Captain Duarte Lopes
Throughout my life I always felt an urge or need to know what’s out there. I consider what is generally presented and taught to be a useful set of tools or a starting point, then it’s up to us to know how to use them to “Go Beyond”.
Two of my life goals are to keep a curious mind and make connections that might seem improbable. To create bridges. To ask: “Why not?”
Some company cultures are changing from thinking outside the box to thinking with no box, adopting a “Beginner’s Mind” approach. From the perspective of the beginner, the world is filled with endless possibilities. From the perspective of an expert, there are few.
With a beginner’s mind approach, I ventured into several initiatives involving volunteering. Some specialized in crew members and airlines, mentoring for a youth foundation and collaborating with an organization where clowns visit hospitals to bring joy and relief to patients and their care takers. I even ventured into a restaurant business.
During my life and career as an airline pilot, I experienced high stress/ high demand situations over short and long periods of time. I’ve seen the impact this has on our professional and personal lives as well as our mental and physical health. I felt compelled to help, asking “What can I do about it?”.
Apparently, many things. However, I did notice that talking about mental health issues (and the tools to work with them) were seen as a personal failing or flaw and were treated almost as taboo. I looked into other high stress/ high demand professions such as first responders, medical staff, ambulance drivers, security forces, ATC controllers, and even stock market brokers/dealers and noticed some similar patterns dealing with the impact of these professions. These negative impacts are exacerbated by other related phenomena such as shift work, work related health issues and critical incidents.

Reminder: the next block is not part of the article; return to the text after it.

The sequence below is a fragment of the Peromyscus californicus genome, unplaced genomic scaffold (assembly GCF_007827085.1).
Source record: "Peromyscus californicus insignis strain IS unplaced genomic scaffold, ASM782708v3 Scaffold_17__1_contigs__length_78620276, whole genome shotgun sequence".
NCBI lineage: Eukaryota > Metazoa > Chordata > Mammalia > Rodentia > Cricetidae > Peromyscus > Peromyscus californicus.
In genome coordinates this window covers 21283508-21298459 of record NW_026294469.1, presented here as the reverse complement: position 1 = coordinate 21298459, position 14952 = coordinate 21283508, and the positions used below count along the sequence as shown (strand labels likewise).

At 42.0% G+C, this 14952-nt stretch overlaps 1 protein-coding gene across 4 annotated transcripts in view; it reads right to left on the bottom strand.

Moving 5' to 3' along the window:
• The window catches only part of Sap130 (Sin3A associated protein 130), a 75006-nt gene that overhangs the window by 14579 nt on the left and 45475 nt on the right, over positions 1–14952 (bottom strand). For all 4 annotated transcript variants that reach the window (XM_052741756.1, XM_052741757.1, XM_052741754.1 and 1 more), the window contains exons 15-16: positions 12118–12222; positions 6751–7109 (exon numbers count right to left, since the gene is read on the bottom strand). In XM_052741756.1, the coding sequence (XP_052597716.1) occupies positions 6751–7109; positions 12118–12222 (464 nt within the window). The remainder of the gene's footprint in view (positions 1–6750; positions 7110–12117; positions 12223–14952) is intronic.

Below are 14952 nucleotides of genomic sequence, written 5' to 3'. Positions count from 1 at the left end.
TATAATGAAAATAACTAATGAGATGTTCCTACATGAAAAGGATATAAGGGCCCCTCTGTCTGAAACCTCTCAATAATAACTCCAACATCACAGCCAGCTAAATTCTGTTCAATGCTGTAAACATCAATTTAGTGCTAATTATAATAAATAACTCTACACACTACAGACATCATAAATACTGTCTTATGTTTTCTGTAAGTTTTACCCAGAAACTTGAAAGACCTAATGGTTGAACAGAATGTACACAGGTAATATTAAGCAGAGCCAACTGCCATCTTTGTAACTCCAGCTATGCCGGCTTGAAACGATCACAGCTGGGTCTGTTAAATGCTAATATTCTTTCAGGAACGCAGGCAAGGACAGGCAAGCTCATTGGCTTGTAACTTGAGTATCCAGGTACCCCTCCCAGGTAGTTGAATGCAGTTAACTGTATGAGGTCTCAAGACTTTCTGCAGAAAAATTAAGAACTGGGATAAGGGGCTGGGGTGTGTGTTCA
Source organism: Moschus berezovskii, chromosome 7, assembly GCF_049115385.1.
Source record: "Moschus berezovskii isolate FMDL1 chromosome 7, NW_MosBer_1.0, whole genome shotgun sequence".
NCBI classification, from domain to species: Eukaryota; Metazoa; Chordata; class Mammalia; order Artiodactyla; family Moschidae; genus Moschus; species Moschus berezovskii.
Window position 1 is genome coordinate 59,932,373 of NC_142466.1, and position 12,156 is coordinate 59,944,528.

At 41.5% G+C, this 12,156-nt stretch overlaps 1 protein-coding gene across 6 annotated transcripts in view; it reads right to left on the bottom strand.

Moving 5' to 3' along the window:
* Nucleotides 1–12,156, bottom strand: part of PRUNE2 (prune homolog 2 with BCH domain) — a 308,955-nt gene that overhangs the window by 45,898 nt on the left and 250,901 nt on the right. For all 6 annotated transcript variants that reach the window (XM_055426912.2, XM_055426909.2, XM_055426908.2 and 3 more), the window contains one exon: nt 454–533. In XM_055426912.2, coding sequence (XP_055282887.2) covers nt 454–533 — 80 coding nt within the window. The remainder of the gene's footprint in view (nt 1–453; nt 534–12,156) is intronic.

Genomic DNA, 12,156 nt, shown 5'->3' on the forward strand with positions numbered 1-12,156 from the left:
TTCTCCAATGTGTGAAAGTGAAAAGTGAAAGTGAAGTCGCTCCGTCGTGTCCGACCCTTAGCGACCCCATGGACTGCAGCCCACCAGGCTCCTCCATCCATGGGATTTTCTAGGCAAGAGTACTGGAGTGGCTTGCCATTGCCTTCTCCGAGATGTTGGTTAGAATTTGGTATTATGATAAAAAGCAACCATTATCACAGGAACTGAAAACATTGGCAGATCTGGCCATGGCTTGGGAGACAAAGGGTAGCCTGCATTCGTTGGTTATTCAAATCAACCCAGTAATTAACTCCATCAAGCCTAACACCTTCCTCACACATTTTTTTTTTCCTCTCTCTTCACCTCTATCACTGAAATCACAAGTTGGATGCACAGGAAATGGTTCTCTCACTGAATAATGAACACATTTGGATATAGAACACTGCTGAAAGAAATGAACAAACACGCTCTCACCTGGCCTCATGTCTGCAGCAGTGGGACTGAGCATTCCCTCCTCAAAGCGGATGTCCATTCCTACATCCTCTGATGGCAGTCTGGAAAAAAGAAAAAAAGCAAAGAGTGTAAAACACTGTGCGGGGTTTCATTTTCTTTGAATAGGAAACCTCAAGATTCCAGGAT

After starting a Peer Support Group based on Critical Incident Stress Management, it was clear that prevention and awareness is paramount for individuals and organizations. Prevention and awareness require honest and frank discussion about this. We must be willing to have the difficult conversations and become proactive instead of reactive.
As the science began to support it, I became interested in the Mindfulness based approach. Mindful Awareness Practices (MAP’s) offer effective support in Life-Coaching, CRM, Mentoring, and Training in aviation. MAP’s support our ability to explore different perspectives and maybe even build some bridges. Its’ benefits and techniques also have proven useful in a wider scope of a Peer Support System.
This accumulated life experience, work, coaching, family, the will to be of assistance to others and the resolve to “do something about it” lead me to embrace this path from the perspective of a beginner. There really are endless possibilities to improve the quality of life for our fellow aviators. Why not explore them!